Mystics as a Product of Cultural Tourism (On the Example of Georgia’s Archeology)
AbstractTourism is one of the biggest industries in the world the growth of which in a certain country is strongly stipulated by the internal stability, safe environment and an acceptable level of economic development. Orientation on the promotion of tourism requires the implementation of activities ensuring protection of historical, religious and archeological monuments; care of local folklore, traditions and customs and preservation of art and cuisine. Many countries of the world have started offering intangible resources such as myths, legends and mystics in general as tourist products. Using myths and legends as intangible tourist resources to promote tourism in Georgia has great prospects since according to the world experience and researches in psychology; it increases the interest level and motivation to visit a certain destination on both international and domestic levels. Alongside its cultural and historical resources Georgia is notably rich in myths, legends and mystical diversity enabling cultural-mystical tourism to be pushed forward. Georgia is distinguished with its variety of mystical sights. One can often witness a bunch of tourists gathered around local elderly striving to find out weird stories about a travel destination notwithstanding a language barrier; thus proving that tourists need memorable bizarre stories to connect to the destination site/s emotionally. The article focuses on three archeological monuments of Georgia (Mount Khvamli, Grakliani Hill and Vani Settlements) considered to be a treasure of the world cultural heritage in terms of architecture, history of writing, models of community life, crafts or unique samples of folklore; and concentrates on the significance of the mystics related to each discovery on the monuments as the means to promote cultural tourism in Georgia.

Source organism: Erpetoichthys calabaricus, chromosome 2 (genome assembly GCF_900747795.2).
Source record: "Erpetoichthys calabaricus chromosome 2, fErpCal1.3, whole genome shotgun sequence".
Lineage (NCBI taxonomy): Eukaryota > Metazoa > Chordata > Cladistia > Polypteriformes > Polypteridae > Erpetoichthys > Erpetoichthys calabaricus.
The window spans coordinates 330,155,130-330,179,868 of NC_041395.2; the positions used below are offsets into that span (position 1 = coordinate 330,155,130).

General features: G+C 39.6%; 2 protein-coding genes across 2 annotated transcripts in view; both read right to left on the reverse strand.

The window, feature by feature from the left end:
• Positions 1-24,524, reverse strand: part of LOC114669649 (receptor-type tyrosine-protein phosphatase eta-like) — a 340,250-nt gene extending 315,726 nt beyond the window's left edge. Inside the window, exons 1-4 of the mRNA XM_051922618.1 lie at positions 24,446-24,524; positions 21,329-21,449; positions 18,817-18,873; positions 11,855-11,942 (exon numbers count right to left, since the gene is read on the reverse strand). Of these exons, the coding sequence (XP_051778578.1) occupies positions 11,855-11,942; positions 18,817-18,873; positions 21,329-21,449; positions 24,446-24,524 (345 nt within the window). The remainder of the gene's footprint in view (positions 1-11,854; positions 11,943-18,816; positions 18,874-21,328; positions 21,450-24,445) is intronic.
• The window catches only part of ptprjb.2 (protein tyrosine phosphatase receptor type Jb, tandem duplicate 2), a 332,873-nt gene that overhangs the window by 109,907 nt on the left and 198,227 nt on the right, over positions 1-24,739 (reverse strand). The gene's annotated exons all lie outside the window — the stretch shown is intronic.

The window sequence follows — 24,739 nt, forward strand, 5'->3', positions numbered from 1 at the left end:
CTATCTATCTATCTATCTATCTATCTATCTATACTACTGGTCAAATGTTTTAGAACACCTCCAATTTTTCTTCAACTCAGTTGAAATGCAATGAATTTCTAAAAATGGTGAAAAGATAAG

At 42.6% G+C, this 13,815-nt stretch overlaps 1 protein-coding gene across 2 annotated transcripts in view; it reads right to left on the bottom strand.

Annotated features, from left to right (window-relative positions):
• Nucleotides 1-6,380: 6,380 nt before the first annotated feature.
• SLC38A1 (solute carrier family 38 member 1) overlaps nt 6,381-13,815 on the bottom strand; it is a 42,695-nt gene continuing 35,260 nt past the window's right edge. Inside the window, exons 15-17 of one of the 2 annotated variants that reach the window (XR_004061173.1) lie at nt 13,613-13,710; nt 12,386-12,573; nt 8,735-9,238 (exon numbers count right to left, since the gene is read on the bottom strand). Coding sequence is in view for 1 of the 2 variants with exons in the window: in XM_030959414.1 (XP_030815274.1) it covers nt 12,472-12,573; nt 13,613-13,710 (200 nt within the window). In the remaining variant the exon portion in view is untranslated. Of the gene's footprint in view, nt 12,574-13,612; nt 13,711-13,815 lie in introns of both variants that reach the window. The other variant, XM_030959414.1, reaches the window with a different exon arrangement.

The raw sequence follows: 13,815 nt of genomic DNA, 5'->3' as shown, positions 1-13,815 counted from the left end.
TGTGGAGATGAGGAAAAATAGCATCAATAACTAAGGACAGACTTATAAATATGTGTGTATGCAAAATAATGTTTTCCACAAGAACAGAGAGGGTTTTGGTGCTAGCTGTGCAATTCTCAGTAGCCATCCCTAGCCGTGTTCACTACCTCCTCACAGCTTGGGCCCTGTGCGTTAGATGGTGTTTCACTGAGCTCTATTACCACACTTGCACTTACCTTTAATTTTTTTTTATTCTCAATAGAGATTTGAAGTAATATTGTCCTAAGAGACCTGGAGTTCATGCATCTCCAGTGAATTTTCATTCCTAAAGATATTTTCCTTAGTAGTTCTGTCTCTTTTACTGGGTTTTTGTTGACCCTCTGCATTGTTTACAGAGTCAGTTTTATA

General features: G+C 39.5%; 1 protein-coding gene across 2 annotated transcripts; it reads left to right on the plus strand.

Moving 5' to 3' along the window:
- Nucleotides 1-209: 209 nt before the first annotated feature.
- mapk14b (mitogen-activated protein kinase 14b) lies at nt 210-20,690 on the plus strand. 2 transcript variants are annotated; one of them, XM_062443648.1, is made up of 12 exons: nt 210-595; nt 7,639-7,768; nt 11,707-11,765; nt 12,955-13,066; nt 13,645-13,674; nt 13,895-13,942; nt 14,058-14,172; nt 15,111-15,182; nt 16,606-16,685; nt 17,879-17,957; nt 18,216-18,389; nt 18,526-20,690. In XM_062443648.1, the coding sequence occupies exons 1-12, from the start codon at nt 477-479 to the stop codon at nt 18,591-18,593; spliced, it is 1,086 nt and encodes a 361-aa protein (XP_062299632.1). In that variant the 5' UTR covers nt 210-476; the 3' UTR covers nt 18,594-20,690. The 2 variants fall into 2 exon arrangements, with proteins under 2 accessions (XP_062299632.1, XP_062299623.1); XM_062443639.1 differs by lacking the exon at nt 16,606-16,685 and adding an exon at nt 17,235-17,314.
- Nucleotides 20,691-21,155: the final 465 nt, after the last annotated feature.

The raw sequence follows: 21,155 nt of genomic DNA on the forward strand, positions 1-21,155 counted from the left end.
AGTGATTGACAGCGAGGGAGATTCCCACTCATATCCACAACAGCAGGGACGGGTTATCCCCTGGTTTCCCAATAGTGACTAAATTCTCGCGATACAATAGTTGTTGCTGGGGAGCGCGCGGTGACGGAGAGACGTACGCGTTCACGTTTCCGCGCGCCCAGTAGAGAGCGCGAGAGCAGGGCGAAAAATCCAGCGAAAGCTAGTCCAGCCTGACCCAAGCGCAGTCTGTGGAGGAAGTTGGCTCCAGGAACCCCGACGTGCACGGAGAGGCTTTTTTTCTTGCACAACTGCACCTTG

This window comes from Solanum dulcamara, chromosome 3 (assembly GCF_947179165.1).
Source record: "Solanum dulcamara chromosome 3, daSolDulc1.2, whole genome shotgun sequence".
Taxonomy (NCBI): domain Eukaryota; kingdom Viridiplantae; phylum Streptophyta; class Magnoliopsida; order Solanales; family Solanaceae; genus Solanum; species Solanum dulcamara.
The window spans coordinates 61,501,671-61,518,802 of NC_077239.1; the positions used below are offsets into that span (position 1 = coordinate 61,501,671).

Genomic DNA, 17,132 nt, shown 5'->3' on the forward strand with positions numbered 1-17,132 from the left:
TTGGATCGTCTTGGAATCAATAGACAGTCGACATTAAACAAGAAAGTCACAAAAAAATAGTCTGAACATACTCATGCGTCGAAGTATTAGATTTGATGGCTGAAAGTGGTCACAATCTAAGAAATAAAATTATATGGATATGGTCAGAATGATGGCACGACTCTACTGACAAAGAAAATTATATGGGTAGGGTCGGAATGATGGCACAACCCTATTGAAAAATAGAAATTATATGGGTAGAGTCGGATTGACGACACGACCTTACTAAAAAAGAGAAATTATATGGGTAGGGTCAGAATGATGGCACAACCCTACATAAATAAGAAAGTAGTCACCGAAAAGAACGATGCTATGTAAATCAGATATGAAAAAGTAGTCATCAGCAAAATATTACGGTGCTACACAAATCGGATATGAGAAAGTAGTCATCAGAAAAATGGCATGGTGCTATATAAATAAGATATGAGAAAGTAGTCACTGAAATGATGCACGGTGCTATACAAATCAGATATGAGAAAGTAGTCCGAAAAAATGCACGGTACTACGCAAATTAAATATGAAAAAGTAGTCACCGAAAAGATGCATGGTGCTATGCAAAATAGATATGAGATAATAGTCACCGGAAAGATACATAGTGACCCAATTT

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How to Cite
Piranashvili, M., & Kadagidze, L. (2017). Mystics as a Product of Cultural Tourism (On the Example of Georgia’s Archeology). European Scientific Journal, ESJ, 12(10). https://doi.org/10.19044/esj.2016.v12n10p%p